kg of body weight), AECF100: Aqueous Extract of C. freruginea (100mg/kg of body weight). Histological study of rats ovaries treated for 15 days (set I) and 30 days (set II) with the aqueous extract of C. Ferruginea and the vehicle was carried out (Figure 1) and the results are recorded in the (Table 1). Indeed, animals treated for 15 days with AECF100 showed significant increase (p <0.05) of corpus luteum number of 46.05% compared to controls while the increase induced by the low dose is not significant. With the 30-day duration, treatments using AECF50 and AECF100 resulted in a significant (p <0.05) increase in corpus luteum number of 51.75% and 46.58%, respectively, compared with controls. Counting of De Graaf follicle showed a significant (p <0.05) increase in its number with AECFF50 for both treatment durations. The results made it possible to record a rate of increase of 121.47% and 110.51% respectively for the 15 and 30 day treatment periods. As for AECF100, the results showed a very significant increase (P <0.01) of these follicles compared with controls. Thus, a rate of 164.34% and 147.33% increase was recorded respectively for the 15 and 30 day treatment durations. The 15-day treatment with AECF100 resulted in a significant (p <0.05) increase of 131.23% in the number of tertiary follicles compared with controls.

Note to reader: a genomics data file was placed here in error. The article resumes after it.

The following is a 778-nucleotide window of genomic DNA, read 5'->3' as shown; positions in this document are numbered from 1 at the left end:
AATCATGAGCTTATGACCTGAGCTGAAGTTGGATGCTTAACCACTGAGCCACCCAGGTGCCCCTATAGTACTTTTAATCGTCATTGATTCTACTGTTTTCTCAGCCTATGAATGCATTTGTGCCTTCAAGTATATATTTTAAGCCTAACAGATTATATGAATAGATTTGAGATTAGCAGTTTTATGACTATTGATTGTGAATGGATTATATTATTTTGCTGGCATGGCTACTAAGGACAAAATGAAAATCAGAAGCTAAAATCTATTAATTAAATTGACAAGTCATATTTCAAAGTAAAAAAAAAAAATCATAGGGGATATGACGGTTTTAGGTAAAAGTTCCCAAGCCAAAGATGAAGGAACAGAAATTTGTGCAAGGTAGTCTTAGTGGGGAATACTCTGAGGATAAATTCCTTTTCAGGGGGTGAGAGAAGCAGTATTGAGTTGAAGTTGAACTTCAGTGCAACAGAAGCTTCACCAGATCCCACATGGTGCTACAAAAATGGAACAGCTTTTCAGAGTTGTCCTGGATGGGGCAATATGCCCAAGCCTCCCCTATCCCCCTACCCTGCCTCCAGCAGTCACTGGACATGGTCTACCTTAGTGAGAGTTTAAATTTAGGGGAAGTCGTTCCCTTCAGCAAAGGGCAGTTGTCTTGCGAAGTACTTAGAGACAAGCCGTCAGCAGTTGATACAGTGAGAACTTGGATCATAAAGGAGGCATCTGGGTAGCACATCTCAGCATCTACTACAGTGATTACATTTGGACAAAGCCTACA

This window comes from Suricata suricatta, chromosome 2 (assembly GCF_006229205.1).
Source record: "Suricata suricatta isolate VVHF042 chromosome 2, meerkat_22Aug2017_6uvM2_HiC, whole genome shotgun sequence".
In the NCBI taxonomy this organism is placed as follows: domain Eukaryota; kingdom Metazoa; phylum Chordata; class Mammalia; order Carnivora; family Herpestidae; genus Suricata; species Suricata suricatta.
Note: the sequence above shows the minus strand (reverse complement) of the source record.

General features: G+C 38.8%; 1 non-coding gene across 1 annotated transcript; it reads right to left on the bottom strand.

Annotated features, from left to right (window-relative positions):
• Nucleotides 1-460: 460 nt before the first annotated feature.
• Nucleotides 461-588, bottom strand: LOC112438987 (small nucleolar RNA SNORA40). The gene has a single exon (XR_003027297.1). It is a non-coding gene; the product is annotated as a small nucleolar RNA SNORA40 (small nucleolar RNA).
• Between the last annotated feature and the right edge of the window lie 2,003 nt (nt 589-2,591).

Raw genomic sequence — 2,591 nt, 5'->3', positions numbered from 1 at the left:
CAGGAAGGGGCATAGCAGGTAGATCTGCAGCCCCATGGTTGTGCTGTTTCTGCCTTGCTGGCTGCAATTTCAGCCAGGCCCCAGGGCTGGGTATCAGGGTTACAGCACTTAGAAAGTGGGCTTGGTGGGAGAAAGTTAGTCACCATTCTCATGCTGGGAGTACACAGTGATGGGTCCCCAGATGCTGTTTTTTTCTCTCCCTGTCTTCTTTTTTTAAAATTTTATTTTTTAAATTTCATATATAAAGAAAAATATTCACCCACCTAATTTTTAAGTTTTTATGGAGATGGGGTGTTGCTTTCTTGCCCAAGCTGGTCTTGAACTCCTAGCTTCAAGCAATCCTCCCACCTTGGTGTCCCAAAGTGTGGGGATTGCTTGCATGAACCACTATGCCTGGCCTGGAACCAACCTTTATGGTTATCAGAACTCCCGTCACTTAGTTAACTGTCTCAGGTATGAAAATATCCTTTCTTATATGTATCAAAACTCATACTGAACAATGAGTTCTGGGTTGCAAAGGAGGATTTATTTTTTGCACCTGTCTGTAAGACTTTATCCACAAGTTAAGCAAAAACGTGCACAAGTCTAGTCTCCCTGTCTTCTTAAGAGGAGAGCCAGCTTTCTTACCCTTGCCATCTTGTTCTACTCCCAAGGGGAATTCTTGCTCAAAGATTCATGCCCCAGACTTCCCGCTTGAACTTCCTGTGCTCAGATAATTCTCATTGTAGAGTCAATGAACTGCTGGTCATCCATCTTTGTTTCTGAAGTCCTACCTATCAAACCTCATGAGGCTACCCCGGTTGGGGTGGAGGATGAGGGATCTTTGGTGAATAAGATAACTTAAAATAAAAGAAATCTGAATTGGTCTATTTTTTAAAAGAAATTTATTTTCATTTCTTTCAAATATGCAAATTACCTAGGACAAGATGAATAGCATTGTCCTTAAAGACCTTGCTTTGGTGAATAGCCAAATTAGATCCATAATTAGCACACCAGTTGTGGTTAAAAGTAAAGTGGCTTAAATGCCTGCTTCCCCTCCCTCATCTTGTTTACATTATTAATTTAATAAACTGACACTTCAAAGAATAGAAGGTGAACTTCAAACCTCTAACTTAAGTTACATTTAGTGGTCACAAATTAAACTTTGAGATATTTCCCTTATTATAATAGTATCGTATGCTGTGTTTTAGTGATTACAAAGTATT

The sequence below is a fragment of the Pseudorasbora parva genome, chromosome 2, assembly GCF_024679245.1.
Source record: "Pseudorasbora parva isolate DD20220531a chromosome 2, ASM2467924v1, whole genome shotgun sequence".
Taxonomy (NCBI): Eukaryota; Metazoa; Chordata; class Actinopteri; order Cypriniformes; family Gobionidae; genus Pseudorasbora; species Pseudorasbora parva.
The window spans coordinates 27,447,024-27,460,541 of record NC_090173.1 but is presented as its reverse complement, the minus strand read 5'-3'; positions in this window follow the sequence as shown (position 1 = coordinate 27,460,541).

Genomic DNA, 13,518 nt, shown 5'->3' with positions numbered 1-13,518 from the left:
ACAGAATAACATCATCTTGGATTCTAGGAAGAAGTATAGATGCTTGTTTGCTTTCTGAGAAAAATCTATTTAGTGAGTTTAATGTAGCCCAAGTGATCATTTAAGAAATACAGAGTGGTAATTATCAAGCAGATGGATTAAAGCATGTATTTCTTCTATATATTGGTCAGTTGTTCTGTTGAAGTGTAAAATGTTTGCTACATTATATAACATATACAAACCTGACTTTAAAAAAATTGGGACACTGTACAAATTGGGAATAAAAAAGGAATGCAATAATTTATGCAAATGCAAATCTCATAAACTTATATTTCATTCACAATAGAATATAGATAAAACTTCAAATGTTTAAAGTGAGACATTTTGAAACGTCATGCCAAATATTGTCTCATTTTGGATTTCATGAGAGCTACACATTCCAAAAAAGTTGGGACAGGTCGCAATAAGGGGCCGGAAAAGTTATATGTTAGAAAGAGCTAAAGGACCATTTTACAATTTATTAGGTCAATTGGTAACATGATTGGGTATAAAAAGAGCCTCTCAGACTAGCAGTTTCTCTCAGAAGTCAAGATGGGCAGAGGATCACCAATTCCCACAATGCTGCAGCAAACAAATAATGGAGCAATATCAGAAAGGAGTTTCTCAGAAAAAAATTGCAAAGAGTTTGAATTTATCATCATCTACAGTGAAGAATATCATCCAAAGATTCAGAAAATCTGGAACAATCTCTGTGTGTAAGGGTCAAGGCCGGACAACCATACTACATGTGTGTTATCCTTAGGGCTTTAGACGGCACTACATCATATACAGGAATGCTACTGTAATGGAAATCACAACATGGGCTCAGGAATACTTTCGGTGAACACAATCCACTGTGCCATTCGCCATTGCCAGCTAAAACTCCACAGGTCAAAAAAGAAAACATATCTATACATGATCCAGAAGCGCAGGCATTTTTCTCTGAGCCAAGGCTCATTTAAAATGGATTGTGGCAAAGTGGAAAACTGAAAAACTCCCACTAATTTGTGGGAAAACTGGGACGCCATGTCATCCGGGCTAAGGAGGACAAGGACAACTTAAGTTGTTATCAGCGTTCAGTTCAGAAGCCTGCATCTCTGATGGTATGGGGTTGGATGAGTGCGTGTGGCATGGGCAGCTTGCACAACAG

Figure 1: Ovary micrograph of control and treated rats with Cnestis Ferruginea at 15 and 30 days A1: Control (15 days). A2: Treated 50 mg/kg BW (15 days), A3: Treated 100 mg/kg BW (15 days), B1: Control (30 days), B2: Treated 50 mg/kg BW (30 days), B3: Treated 100 mg/kg BW (30 days) A: Antrum; FC: Follicular cells; C: Corpus luteum; CR: Corona radiata; DGF: De Graaf’s follicle; PF: Primary follicle; PmF: primordial follicle; SF: Secondary follicle; TF: tertiary follicle; O: Oocyte; DF: Dehiscent follicle; OS: Ovarian stroma; ET: External theca; IT: Internal theca; BV: Blood vessel

Table 1: Effect of Cnestis Ferruginea on ovarian organelles after 15 (set I) and 30 (set II) days of treatment.

Note: Values are means ± SEM (n=6); *= p<0.05; **= p<0.01. Control: Distilled water, AECF50: Aqueous Extract of C. freruginea (50mg/ kg of body weight), AECF100: Aqueous Extract of C. freruginea (100mg/kg of body weight).

The increase induced by the dose of 50mg/kg of BW is not statistically significant (p> 0.05). With the 30-day treatment, there was a significant increase (p <0.05) of 95.02% and 115.03% respectively for AECFF50 and AECFF100. Regarding the secondary follicles, the extract induced a significant increase (p <0.05) in its number regardless of the dose and duration of treatment. Thus, there is an increase of 75.98% and 77.99% respectively with AECF50 and AECF100 for the duration treatment 15 days. With respect to the 30-day treatment duration, the increase is 82.76% with the two doses used. The number of primary follicles and primordial follicles grouped under the name of other follicles, did not show a significant increase (p>0.05) of its number with the treatment of duration 30 days at the dose of 100mg/kg of BW (AECFF100). This increase is 63.25% compared to controls. Any other observed increase in these follicles is not statistically significant (p> 0.05).

Effects of the Extract on the Histological Structure of the Uterine Horns